In other sources, "probability distribution function" may be used when the probability distribution is defined as a function over general sets of values, or it may refer to the cumulative distribution function, or it may be a probability mass function (PMF) rather than the density.

A probability mass function differs from a probability density function (pdf) in that the latter is associated with continuous rather than discrete random variables; the values of the probability density function are not probabilities as such: a pdf must be integrated over an interval to yield a probability.

### Uniform distribution (continuous)

**uniform distributionuniformuniformly distributed**

Unlike a probability, a probability density function can take on values greater than one; for example, the uniform distribution on the interval [0, ½] has probability density f(x) = 2 for 0 ≤ x ≤ ½ and f(x) = 0 elsewhere.

The probability density function of the continuous uniform distribution is:

### Expected value

**expectationexpectedmean**

If a random variable X is given and its distribution admits a probability density function f, then the expected value of X (if the expected value exists) can be calculated as

The same principle applies to an absolutely continuous random variable, except that an integral of the variable with respect to its probability density replaces the sum.

### Cantor distribution

**Cantorneither**

Not every probability distribution has a density function: the distributions of discrete random variables do not; nor does the Cantor distribution, even though it has no discrete component, i.e., does not assign positive probability to any individual point.

This distribution has neither a probability density function nor a probability mass function, since although its cumulative distribution function is a continuous function, the distribution is not absolutely continuous with respect to Lebesgue measure, nor does it have any point-masses.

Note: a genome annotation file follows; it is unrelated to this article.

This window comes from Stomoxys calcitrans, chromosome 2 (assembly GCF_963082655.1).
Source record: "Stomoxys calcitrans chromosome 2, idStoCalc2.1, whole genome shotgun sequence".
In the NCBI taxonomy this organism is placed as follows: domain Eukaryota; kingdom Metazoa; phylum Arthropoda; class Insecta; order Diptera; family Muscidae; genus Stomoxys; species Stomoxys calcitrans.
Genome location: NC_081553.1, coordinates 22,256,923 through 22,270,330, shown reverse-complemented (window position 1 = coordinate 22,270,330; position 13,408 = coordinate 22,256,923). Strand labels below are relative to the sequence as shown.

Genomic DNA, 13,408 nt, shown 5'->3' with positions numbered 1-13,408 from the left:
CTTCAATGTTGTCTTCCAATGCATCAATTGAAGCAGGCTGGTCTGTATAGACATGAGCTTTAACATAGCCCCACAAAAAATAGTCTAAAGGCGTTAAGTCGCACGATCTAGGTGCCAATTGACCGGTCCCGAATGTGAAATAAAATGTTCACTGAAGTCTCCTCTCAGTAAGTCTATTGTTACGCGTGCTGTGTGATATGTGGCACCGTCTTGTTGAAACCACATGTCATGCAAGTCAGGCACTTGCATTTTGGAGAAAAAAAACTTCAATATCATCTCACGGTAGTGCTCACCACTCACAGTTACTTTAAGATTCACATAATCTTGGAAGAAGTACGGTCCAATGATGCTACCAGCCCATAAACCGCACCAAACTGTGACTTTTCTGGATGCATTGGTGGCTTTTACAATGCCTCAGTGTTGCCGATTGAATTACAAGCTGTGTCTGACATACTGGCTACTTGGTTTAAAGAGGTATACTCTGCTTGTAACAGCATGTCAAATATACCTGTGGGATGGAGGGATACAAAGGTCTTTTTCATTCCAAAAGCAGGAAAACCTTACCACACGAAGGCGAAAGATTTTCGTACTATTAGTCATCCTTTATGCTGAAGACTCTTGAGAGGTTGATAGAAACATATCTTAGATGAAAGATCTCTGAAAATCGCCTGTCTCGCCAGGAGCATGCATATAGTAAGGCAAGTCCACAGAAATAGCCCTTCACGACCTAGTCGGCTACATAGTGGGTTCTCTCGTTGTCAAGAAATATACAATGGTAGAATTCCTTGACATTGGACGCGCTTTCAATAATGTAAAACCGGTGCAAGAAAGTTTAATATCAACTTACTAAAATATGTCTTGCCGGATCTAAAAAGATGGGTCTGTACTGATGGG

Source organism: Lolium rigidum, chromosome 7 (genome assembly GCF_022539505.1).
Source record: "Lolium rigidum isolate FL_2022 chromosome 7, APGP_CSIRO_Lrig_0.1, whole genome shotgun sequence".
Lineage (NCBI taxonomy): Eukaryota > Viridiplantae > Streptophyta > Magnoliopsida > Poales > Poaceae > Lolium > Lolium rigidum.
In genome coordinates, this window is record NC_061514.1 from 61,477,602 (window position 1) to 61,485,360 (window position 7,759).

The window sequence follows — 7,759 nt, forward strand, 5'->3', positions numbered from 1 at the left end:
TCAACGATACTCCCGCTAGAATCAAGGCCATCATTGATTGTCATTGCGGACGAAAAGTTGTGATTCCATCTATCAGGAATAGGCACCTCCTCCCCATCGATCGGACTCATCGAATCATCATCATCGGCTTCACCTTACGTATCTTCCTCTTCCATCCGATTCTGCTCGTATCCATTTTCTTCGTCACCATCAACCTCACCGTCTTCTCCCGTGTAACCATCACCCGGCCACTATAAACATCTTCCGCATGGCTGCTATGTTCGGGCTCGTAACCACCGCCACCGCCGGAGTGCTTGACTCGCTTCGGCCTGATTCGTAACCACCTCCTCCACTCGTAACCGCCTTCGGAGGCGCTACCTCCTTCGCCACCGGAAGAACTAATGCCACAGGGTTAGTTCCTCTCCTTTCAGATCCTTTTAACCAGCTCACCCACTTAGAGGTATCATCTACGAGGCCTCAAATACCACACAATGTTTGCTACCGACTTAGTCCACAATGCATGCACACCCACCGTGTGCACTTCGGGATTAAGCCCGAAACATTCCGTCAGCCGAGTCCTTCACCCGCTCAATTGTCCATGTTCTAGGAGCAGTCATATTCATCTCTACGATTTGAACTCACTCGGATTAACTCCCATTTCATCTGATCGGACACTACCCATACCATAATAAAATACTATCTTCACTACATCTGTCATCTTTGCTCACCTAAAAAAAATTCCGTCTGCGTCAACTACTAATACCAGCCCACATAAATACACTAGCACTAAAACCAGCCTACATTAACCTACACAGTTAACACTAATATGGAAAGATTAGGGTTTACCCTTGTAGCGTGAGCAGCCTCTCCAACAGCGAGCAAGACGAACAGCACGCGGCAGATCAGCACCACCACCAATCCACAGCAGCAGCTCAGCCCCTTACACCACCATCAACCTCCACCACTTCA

### Radon–Nikodym theorem

**Radon–Nikodym derivativedensityRadon-Nikodym derivative**

(usually with the Borel sets as measurable subsets) has as probability distribution the measure X ∗ P on : the density of X with respect to a reference measure \mu on is the Radon–Nikodym derivative:

Specifically, the probability density function of a random variable is the Radon–Nikodym derivative of the induced measure with respect to some base measure (usually the Lebesgue measure for continuous random variables).

### Variance

**sample variancepopulation variancevariability**

For instance, the above expression allows for determining statistical characteristics of such a discrete variable (such as its mean, its variance and its kurtosis), starting from the formulas given for a continuous distribution of the probability.

If the random variable X represents samples generated by a continuous distribution with probability density function f(x), and F(x) is the corresponding cumulative distribution function, then the population variance is given by

### Kernel (statistics)

**kernelkernelskernel estimation**

From the perspective of a given distribution, the parameters are constants, and terms in a density function that contain only parameters, but not variables, are part of the normalization factor of a distribution (the multiplicative factor that ensures that the area under the density—the probability of something in the domain occurring— equals 1). This normalization factor is outside the kernel of the distribution.

In statistics, especially in Bayesian statistics, the kernel of a probability density function (pdf) or probability mass function (pmf) is the form of the pdf or pmf in which any factors that are not functions of any of the variables in the domain are omitted.

### Normalizing constant

**normalizednormalization constantnormalization factor**

From the perspective of a given distribution, the parameters are constants, and terms in a density function that contain only parameters, but not variables, are part of the normalization factor of a distribution (the multiplicative factor that ensures that the area under the density—the probability of something in the domain occurring— equals 1). This normalization factor is outside the kernel of the distribution.